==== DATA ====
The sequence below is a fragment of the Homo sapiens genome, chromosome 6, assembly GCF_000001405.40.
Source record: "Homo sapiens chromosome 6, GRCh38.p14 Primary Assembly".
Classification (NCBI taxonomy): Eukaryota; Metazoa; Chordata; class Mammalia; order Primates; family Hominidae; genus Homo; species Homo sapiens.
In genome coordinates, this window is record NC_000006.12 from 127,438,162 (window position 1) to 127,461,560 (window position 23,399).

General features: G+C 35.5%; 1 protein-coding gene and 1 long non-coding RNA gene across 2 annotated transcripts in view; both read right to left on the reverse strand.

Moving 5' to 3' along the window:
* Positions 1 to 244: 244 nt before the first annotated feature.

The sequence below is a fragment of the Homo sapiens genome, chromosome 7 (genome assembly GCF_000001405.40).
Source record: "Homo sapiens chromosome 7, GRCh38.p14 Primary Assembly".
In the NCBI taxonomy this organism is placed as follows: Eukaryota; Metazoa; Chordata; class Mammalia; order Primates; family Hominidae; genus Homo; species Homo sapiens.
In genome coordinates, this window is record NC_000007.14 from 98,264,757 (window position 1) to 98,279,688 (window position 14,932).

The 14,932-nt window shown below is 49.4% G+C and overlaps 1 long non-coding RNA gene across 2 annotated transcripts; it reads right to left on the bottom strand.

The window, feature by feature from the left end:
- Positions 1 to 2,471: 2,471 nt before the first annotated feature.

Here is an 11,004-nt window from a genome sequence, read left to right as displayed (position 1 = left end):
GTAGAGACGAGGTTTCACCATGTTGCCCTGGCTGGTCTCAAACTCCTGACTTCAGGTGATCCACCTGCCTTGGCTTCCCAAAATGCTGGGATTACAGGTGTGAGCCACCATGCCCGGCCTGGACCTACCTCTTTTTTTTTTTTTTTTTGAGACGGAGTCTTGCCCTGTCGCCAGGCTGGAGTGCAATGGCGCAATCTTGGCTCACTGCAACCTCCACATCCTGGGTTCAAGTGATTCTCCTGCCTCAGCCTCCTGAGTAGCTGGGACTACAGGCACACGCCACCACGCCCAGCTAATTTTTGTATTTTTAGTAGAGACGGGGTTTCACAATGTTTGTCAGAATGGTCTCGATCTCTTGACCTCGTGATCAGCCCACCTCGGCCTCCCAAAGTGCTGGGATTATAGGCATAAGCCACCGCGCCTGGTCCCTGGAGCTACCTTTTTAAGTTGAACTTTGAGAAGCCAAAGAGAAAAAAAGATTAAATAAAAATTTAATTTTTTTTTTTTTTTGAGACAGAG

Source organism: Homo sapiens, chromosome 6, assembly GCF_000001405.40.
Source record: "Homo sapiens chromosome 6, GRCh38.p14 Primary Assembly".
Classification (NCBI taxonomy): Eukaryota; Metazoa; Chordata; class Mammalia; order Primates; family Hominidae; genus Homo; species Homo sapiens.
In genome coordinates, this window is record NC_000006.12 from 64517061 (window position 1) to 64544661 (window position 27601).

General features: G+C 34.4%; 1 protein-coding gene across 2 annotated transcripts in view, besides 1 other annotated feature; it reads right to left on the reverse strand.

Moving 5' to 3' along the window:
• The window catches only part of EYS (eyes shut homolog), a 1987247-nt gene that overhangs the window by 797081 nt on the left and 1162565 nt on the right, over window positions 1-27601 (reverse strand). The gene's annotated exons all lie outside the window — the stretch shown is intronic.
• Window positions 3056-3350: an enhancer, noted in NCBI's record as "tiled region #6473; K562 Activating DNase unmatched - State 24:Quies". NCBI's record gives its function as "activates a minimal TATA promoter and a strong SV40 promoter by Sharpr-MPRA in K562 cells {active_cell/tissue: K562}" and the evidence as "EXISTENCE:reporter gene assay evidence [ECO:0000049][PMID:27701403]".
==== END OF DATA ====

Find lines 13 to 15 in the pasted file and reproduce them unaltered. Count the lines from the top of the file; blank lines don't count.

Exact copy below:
The window, feature by feature from the left end:
- Positions 1 to 2,471: 2,471 nt before the first annotated feature.

Here is an 11,004-nt window from a genome sequence, read left to right as displayed (position 1 = left end):